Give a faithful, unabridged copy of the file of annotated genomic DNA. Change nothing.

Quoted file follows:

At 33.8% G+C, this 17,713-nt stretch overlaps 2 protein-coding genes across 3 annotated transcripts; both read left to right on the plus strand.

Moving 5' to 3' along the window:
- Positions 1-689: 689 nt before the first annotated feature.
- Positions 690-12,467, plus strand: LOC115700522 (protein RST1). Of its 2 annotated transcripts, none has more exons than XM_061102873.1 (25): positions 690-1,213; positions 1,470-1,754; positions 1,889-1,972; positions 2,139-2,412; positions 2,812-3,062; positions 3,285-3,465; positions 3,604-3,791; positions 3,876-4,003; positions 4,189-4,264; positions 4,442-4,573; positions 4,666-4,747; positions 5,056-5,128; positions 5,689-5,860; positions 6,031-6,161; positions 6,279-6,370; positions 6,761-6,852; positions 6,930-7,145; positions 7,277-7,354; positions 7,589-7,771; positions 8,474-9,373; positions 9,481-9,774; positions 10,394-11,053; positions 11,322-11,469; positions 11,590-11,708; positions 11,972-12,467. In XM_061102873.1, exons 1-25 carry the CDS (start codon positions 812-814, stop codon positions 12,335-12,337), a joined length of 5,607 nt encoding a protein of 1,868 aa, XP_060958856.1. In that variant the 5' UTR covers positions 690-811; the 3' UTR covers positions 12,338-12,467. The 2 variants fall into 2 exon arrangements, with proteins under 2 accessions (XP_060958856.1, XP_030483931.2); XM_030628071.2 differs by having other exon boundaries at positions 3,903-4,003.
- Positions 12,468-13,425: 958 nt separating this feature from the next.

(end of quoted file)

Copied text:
At 33.8% G+C, this 17,713-nt stretch overlaps 2 protein-coding genes across 3 annotated transcripts; both read left to right on the plus strand.

Moving 5' to 3' along the window:
- Positions 1-689: 689 nt before the first annotated feature.
- Positions 690-12,467, plus strand: LOC115700522 (protein RST1). Of its 2 annotated transcripts, none has more exons than XM_061102873.1 (25): positions 690-1,213; positions 1,470-1,754; positions 1,889-1,972; positions 2,139-2,412; positions 2,812-3,062; positions 3,285-3,465; positions 3,604-3,791; positions 3,876-4,003; positions 4,189-4,264; positions 4,442-4,573; positions 4,666-4,747; positions 5,056-5,128; positions 5,689-5,860; positions 6,031-6,161; positions 6,279-6,370; positions 6,761-6,852; positions 6,930-7,145; positions 7,277-7,354; positions 7,589-7,771; positions 8,474-9,373; positions 9,481-9,774; positions 10,394-11,053; positions 11,322-11,469; positions 11,590-11,708; positions 11,972-12,467. In XM_061102873.1, exons 1-25 carry the CDS (start codon positions 812-814, stop codon positions 12,335-12,337), a joined length of 5,607 nt encoding a protein of 1,868 aa, XP_060958856.1. In that variant the 5' UTR covers positions 690-811; the 3' UTR covers positions 12,338-12,467. The 2 variants fall into 2 exon arrangements, with proteins under 2 accessions (XP_060958856.1, XP_030483931.2); XM_030628071.2 differs by having other exon boundaries at positions 3,903-4,003.
- Positions 12,468-13,425: 958 nt separating this feature from the next.